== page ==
The raven hair of Manal Al Dowayan reveals her deep look. The same intense contrast that you can find in her shoots in black and white, exploring women, memories and Saudi society.
Riyadh, 2005. At the time, only 3% of workforce were women although 60% of graduates at university were women. King Abdullah of Saudi Arabia gave his inaugural speech as he took the throne in Saudi Arabia. In a part of his speech, he said that women will help men to build this country. This sentence
“In the following days, the opinion leaders of the country were exposing their points of view in the media: women will be able to work but only in jobs that suits their nature” remembers the Saudi Artist Manal Al Dowayan.
“Jobs that suit their nature”
Pushed by these words, she decided to react. She invited Saudi women already working in different fields: university professors, oil engineers, doctors, artists, film producers… to express themselves and creating a serie of portraits of women. She created the collection I am to question and witness the Saudi society of the time.
Developed during a residency in Project Space at the Arab Museum of Modern Art in Doha (Mathaf), the Crash explores the phenomena of women teachers from Saudi Arabia appointed to teach in remote villages across the country. These teachers are dying in gruesome car crashes for a variety of reasons, but because of local traditions linked to hiding women’s names to protect the honor of the tribe, the deceased women teachers’ names are never mentioned in the media.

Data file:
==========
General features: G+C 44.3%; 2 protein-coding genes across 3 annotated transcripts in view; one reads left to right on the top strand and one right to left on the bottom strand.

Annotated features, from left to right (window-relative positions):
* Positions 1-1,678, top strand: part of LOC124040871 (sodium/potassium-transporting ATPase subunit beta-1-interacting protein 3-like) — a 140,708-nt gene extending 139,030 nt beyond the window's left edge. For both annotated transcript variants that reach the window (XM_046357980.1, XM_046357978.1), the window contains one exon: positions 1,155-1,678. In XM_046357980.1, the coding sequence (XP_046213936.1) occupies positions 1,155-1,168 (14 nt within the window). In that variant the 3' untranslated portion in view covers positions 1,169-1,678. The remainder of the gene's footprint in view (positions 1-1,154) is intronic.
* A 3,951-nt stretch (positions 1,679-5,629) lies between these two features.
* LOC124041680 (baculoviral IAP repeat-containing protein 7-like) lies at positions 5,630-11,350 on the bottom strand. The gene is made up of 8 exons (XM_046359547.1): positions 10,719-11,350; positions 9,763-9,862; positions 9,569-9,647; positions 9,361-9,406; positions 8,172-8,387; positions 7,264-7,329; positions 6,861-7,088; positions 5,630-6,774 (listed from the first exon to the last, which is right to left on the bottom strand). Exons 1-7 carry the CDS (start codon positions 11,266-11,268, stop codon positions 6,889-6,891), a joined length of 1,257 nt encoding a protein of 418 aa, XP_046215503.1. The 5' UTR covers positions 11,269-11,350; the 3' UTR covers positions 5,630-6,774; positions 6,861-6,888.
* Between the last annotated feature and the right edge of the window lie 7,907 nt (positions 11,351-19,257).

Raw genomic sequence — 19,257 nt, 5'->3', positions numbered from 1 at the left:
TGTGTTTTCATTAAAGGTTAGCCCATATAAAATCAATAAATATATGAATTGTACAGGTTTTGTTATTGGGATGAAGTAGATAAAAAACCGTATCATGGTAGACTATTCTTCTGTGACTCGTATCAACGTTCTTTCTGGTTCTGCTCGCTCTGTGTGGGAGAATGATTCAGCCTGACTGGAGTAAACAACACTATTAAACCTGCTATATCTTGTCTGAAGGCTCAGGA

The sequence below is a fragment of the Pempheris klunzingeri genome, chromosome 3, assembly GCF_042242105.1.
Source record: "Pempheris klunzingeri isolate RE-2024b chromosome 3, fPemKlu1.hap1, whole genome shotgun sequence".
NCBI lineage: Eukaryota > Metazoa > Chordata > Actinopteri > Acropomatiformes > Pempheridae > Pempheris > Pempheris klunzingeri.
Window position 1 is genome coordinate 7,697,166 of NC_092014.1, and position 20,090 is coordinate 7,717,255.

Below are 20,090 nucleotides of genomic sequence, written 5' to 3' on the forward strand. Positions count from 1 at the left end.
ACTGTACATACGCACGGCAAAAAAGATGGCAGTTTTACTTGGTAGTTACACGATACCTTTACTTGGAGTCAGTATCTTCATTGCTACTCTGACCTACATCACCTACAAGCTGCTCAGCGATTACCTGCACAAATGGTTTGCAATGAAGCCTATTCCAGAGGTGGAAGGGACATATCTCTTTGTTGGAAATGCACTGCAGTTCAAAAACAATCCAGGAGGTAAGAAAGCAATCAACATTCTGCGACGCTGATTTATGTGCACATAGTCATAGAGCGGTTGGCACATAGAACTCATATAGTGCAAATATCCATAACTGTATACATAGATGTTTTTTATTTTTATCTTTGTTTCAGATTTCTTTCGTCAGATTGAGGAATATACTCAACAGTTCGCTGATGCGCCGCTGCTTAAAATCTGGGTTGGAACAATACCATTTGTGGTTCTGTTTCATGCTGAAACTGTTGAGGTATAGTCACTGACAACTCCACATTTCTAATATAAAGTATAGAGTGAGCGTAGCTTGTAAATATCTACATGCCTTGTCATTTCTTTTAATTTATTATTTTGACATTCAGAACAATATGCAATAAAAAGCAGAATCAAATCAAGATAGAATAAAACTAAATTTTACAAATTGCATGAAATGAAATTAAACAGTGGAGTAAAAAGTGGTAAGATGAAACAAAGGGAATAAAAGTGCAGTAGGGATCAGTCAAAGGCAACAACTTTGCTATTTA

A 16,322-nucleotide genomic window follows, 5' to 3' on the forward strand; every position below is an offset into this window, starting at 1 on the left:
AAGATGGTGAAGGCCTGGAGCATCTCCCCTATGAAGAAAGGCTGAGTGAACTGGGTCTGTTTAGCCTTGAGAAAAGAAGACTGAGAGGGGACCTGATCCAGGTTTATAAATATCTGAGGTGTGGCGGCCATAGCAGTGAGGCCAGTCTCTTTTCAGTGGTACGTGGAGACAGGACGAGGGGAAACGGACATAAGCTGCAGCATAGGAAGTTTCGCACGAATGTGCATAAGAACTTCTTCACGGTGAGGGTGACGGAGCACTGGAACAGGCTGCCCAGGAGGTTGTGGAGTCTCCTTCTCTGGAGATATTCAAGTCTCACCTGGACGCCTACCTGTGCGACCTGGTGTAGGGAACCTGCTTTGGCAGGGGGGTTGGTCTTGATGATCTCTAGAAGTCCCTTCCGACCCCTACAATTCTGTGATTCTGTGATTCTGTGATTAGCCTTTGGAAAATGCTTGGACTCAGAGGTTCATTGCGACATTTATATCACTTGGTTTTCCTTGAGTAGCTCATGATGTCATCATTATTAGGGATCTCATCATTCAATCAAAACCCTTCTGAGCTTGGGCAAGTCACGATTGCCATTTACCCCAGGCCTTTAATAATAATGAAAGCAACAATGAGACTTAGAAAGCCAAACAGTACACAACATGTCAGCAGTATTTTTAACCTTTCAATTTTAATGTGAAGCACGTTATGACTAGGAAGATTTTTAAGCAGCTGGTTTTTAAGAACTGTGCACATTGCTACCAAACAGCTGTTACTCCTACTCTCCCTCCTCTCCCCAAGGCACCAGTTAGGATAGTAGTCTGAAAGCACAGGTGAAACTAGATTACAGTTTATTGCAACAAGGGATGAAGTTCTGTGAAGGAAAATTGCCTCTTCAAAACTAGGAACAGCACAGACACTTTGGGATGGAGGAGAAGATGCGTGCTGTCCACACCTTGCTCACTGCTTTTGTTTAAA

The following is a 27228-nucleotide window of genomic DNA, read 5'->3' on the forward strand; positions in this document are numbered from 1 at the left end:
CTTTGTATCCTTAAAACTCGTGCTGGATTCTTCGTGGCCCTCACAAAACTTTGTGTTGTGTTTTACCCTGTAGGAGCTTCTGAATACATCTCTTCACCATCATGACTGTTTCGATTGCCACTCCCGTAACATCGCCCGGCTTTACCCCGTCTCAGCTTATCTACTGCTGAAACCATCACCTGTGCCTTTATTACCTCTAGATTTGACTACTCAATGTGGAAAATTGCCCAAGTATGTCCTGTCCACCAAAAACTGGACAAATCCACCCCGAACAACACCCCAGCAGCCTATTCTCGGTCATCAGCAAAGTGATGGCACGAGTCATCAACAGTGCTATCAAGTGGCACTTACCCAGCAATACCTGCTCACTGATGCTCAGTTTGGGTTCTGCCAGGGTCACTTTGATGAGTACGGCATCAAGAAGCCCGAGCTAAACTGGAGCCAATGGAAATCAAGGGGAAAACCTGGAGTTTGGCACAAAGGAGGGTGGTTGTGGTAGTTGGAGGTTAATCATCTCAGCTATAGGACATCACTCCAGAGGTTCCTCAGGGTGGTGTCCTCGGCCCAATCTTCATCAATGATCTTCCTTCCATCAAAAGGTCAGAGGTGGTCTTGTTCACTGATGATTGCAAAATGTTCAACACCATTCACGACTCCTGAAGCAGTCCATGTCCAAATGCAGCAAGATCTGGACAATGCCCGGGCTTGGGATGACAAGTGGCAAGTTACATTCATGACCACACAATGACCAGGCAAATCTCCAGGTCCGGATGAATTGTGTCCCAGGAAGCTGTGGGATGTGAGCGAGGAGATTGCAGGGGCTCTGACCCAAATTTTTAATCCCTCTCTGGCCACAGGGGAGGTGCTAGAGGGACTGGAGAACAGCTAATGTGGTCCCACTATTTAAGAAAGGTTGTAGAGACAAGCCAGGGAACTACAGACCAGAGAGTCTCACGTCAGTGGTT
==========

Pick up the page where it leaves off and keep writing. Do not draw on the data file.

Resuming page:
Collecting data, maps and details about these accident become with Crahs a sublimation and a condemnation of this silent but widespread phenomenon.
Raised in the Eastern Province of Saudi Arabia, she continues her researches at the New York University (NYU) and at the Robert Rauschenberg Residency in Captiva, Florida. Her artworks have been hosted in the Venice Biennale (2009/11) and in The Victoria and Albert Museum in UK.
At the moment, Manal Al Dowayan lives in London, where she continues to explore the themes of the collective memory with a large focus on the state of Saudi women and their representation. Her work was recently exhibited at the Arab World Institute, in Paris, within the exhibition 100 Masterpieces of Modern and Contemporary Arab Art.
To learn more about Manal Al Dowayan’s work, click here.